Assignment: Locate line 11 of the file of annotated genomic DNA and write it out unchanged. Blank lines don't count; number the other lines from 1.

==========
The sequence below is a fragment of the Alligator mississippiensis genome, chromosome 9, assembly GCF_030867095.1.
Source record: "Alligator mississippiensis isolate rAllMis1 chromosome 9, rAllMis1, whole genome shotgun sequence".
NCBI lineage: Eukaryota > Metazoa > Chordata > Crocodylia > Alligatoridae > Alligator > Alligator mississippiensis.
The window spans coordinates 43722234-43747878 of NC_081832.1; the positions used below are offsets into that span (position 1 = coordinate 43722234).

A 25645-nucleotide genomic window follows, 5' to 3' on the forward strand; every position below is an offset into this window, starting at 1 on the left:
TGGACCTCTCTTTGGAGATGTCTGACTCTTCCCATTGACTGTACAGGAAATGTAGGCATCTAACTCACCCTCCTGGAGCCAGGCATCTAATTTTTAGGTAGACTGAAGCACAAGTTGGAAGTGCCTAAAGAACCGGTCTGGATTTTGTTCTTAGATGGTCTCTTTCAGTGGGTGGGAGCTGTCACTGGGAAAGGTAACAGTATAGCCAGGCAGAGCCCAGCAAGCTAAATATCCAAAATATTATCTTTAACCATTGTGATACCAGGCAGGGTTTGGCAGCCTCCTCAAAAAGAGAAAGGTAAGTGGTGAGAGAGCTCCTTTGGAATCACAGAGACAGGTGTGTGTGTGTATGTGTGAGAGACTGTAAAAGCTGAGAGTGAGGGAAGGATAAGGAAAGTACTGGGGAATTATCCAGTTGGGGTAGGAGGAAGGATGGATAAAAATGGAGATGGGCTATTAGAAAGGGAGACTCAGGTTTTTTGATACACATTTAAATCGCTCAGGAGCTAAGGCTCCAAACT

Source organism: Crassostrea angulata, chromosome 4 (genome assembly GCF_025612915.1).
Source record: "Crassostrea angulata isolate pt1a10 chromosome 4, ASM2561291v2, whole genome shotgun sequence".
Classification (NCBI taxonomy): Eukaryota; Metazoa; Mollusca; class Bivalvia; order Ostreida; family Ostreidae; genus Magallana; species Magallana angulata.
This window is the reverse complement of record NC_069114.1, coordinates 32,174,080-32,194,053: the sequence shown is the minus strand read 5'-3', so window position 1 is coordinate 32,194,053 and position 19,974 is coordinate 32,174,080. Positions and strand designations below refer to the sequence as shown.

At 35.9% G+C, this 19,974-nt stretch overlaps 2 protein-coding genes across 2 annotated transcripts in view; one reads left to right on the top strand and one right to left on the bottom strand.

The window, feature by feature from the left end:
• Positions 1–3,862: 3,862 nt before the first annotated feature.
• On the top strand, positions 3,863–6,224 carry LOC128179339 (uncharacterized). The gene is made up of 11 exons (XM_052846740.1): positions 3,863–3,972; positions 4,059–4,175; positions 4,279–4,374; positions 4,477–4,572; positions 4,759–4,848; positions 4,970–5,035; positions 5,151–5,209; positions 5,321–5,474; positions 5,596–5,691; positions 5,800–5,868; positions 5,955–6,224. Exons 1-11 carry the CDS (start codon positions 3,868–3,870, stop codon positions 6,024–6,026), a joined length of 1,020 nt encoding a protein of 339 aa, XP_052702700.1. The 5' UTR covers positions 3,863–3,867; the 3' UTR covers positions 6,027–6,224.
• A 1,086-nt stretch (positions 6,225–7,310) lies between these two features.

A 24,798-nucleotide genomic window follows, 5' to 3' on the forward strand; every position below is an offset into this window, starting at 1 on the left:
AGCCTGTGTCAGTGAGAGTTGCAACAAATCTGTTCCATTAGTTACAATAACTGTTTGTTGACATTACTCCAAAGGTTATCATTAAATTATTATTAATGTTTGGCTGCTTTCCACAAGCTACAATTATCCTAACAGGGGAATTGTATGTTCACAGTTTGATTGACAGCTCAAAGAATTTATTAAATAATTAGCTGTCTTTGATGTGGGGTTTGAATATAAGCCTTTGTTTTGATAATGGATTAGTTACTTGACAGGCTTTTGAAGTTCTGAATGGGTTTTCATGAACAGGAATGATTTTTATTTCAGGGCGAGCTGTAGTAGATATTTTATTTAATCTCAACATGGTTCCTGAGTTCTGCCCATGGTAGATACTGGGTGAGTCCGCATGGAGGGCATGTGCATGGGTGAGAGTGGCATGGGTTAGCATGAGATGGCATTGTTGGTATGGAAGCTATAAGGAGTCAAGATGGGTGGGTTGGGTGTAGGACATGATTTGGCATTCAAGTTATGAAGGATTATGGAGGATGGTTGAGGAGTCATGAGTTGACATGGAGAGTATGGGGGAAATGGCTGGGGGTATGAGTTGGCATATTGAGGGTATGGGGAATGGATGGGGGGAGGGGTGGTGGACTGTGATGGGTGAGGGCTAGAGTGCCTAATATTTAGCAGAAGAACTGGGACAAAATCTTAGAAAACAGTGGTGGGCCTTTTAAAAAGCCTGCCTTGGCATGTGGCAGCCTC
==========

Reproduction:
At 35.9% G+C, this 19,974-nt stretch overlaps 2 protein-coding genes across 2 annotated transcripts in view; one reads left to right on the top strand and one right to left on the bottom strand.